Notably, the COVID-era sentiment on the use of standardized tests has shifted since this research was conducted. A growing number of highly selective public and private universities have reinstated the use of test scores in admissions. This latest trend, however, may only exacerbate the lack of understanding of admissions policies among families.  

In Figure 2, class rank is another metric that has declined in use over time (15% in 2013, 5% in 2023). It’s ranked 10th in our analysis for colleges, but 4th in terms of parents’ beliefs about college use.  

At the same time, parents don’t believe that colleges are doing much to consider the character of their children. They rank college use of this factor dead last, while colleges themselves rank it 3rd. 

What are we to make of this parental emphasis on character? It probably represents overall frustration among parents with selective admissions colleges. Their inclusive thought that “my child is a good person and deserves a place at a good school,” runs counter to the exclusive black-box admission decision. The emphasis parents place on character is perhaps a cry for help in the face of immense uncertainty about college decisions. 

The Bottom Line

Higher education’s evolving admissions policies are not well understood by parents. Optimistically, perhaps there is a lag in understanding. Pessimistically, perhaps the above data exposes tremendous distrust of black-box decision making.  

This mismatch of understanding is likely a combination of both—we have a gray box situation. Colleges try to explain their processes, but the message is not getting through or is obscured by complexity. What can colleges do to rectify this fractured perception of college admissions? Here are some thoughts:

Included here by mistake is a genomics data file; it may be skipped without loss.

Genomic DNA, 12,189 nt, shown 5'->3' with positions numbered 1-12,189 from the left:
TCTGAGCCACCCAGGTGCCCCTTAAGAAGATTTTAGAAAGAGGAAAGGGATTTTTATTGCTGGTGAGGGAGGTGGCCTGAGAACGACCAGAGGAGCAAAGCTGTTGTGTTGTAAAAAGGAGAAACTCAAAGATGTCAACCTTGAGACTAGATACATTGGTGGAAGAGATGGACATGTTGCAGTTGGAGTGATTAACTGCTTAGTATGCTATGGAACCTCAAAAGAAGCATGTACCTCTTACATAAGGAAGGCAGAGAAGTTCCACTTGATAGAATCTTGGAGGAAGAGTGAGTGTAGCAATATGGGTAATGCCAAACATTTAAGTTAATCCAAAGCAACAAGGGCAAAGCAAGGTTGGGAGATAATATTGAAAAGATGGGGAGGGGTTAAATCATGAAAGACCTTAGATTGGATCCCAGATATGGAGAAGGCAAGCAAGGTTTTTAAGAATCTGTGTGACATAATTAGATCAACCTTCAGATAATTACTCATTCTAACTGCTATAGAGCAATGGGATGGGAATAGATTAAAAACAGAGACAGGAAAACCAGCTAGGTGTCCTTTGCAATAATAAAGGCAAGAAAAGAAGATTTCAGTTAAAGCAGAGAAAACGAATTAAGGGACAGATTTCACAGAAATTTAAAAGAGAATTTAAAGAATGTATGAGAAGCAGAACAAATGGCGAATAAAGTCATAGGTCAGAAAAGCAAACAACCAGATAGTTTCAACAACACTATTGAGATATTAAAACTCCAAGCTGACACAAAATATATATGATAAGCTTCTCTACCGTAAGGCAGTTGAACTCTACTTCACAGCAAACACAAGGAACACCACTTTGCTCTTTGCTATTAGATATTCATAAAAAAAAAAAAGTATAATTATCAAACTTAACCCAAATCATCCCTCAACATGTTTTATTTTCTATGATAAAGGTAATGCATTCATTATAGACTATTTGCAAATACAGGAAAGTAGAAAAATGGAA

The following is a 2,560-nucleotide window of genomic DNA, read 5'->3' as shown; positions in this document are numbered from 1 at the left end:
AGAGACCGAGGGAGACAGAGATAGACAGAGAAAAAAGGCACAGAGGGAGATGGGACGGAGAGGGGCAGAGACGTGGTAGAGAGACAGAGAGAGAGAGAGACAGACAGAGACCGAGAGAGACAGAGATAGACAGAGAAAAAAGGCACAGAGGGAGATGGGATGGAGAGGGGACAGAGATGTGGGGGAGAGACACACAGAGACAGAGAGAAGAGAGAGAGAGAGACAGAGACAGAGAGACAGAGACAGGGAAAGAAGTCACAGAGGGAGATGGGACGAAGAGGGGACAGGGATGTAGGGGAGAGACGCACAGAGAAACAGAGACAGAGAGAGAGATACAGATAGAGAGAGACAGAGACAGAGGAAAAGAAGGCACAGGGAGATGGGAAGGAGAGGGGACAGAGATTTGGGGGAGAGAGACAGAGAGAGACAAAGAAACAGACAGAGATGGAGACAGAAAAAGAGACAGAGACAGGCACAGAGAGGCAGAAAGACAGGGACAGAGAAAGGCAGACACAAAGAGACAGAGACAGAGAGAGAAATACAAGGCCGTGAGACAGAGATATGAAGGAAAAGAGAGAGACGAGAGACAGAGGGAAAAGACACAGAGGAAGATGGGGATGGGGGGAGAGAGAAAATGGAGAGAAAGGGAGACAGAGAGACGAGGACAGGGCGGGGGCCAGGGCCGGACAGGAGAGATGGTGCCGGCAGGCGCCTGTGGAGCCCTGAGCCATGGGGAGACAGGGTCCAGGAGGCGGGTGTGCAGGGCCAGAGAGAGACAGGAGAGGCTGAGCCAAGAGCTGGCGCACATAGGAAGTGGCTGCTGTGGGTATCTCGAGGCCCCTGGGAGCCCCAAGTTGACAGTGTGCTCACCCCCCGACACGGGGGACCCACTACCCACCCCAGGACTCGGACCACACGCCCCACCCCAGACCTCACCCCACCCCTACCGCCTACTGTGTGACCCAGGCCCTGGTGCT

• Build both understanding and trust. It won’t be enough to clinically explain how you are evaluating applications, you must also establish a relationship of trust with families. 
  • Approach admissions with maximal transparency. The most appropriate way to build both understanding and trust is through transparency about your evaluation process. You might not reveal all but reveal as much as you can. 
  • Evaluate your practices for alignment to market desires. Which of your selection criteria matches up to family desires for a fair evaluation. Highlight the ways that you meet their needs. 
  • Explain practices that differ from market desires thoughtfully. There are always legitimate circumstances where you want to use criteria that are viewed unfavorably by parents or students. In these instances, you must explain and provide evidence for why your criteria are important. 

Of course, not every institution uses the same criteria, and not every parent expects this. Future Eduventures research will detail market expectations for admissions criteria with attention to specific types of institutions and key demographic segments.